Car title loans can get money in your hands quickly, assuming you have a paid-off vehicle to use as collateral. However, the short-term cash solution can lead to long-term problems, as these loans have high rates of interest and exorbitant fees that can add up to an effective cost of several hundred percent per year. Miss a payment, and the lender can take your car. Getting out of a title loan can mean making difficult choices about where you'll find the necessary funds.
Title loans often are for 30 days. If you can't pay the loan back in time, you generally can extend the loan another 30 days -- but you'll have to at least pay the accrued interest and fees, and you'll incur new charges every time you renew. That's why paying the loan back as fast as possible is crucial. The longer you extend the loan, the more you'll find that the title lender becomes one of the most important monthly bills you have if you hope to avoid repossession.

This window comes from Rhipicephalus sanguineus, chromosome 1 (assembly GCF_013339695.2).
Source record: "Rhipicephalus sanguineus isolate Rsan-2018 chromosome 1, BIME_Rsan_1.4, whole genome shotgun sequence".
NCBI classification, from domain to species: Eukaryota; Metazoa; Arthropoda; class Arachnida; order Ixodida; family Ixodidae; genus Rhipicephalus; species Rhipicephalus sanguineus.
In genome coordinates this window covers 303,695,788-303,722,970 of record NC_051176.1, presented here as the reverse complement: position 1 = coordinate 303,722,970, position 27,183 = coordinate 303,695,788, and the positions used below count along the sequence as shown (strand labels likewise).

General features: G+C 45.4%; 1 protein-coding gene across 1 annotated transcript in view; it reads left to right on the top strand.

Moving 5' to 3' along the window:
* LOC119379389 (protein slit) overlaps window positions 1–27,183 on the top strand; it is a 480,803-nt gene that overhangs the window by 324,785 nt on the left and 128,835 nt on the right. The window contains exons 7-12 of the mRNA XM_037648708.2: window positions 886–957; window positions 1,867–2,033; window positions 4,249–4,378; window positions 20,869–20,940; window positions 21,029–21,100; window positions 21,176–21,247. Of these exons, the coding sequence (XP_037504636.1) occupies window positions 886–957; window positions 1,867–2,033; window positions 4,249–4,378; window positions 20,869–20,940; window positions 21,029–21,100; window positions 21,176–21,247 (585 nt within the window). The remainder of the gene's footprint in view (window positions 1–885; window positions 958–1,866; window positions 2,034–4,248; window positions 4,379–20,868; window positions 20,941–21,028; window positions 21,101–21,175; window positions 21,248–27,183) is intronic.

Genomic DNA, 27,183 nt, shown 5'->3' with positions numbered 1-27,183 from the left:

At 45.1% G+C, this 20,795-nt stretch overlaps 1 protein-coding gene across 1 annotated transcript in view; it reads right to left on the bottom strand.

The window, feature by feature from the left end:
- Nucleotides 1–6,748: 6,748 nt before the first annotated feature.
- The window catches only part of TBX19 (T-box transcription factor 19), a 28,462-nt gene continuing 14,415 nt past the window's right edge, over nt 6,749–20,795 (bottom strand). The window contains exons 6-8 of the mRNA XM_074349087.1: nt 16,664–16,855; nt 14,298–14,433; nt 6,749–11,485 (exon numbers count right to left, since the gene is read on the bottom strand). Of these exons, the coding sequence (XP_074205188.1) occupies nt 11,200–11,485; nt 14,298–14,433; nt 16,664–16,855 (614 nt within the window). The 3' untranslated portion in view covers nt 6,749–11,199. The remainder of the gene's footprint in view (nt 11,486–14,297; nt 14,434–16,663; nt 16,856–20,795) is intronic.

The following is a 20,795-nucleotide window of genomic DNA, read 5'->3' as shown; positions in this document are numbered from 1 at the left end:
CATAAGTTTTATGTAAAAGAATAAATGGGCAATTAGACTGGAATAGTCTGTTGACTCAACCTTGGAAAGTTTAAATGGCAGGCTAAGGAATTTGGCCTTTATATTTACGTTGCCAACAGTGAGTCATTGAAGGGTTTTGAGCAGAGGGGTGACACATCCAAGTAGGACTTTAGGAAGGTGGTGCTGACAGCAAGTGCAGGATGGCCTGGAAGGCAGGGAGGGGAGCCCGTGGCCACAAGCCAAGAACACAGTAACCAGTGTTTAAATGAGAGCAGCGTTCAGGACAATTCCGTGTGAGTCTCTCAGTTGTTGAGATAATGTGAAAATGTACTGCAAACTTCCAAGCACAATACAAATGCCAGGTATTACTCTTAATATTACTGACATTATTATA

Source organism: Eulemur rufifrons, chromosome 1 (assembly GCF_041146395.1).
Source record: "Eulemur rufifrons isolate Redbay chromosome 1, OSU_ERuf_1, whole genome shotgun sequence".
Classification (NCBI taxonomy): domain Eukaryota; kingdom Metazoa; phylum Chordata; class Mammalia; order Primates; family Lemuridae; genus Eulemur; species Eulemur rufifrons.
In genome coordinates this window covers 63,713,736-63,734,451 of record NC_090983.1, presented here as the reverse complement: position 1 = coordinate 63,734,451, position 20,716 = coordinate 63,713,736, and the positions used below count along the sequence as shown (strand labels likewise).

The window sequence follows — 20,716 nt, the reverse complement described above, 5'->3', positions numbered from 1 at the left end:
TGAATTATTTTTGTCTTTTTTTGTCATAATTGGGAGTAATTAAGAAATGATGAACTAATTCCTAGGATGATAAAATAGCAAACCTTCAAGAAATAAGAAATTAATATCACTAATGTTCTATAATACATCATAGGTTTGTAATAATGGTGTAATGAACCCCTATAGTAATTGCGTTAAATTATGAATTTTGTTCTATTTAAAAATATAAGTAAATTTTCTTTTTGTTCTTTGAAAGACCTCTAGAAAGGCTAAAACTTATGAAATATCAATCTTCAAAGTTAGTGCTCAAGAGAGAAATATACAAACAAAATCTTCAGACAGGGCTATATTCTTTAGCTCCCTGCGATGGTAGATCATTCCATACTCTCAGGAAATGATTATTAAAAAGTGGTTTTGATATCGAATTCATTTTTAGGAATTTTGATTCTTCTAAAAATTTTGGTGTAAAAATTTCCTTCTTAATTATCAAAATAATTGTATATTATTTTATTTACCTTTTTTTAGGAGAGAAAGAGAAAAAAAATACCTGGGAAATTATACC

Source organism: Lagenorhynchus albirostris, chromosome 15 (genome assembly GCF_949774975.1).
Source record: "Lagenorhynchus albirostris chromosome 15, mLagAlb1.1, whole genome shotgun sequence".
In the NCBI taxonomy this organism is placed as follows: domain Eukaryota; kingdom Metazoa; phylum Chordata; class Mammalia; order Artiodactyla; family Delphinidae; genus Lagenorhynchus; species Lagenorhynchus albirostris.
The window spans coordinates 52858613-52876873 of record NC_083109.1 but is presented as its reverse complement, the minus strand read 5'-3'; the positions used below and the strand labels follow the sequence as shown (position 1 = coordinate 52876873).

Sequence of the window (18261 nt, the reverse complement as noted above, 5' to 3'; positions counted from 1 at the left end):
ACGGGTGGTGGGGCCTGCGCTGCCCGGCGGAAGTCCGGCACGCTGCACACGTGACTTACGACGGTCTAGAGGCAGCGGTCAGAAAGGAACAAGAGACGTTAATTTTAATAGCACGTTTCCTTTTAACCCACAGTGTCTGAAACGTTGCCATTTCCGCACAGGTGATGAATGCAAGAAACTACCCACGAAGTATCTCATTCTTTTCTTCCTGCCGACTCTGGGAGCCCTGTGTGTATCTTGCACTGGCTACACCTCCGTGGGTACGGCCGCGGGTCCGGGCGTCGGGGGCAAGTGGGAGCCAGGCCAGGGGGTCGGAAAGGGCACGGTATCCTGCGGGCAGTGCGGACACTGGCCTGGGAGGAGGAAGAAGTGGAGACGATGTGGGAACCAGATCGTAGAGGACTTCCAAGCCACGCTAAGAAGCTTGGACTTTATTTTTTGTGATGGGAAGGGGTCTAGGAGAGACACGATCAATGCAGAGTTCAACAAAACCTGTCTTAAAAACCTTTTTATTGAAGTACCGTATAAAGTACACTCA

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While car title loans may seem like a method of last resort, the Pew Charitable Trust reports that most borrowers recognize they could find another way of getting the money if title loans were not available. If you've already received a title loan and can see that paying it off will be difficult, reconsider your alternatives before agreeing to renew. Cutting back on basic expenses, borrowing from family and friends, seeking loans from your employer and pawning personal possessions may be unpalatable, but in the long run the cost may be less than what you'll pay for a title loan. Avoiding an uncomfortable conversation, or the loss of a personal item, can seem far less significant than the potential loss of your car. Indeed, according to the Pew report, nearly half of those who took title loans wound up using one or more of these methods to pay off the balance anyway.
If you're expecting a windfall, say from a tax refund, you can use that to pay off the title loan and regain your clean title. Loans from a retirement plan also can provide the cash to settle your balance if your administrator allows them, though if you don't pay the plan back you'll just be paying the Internal Revenue Service instead of the title lender.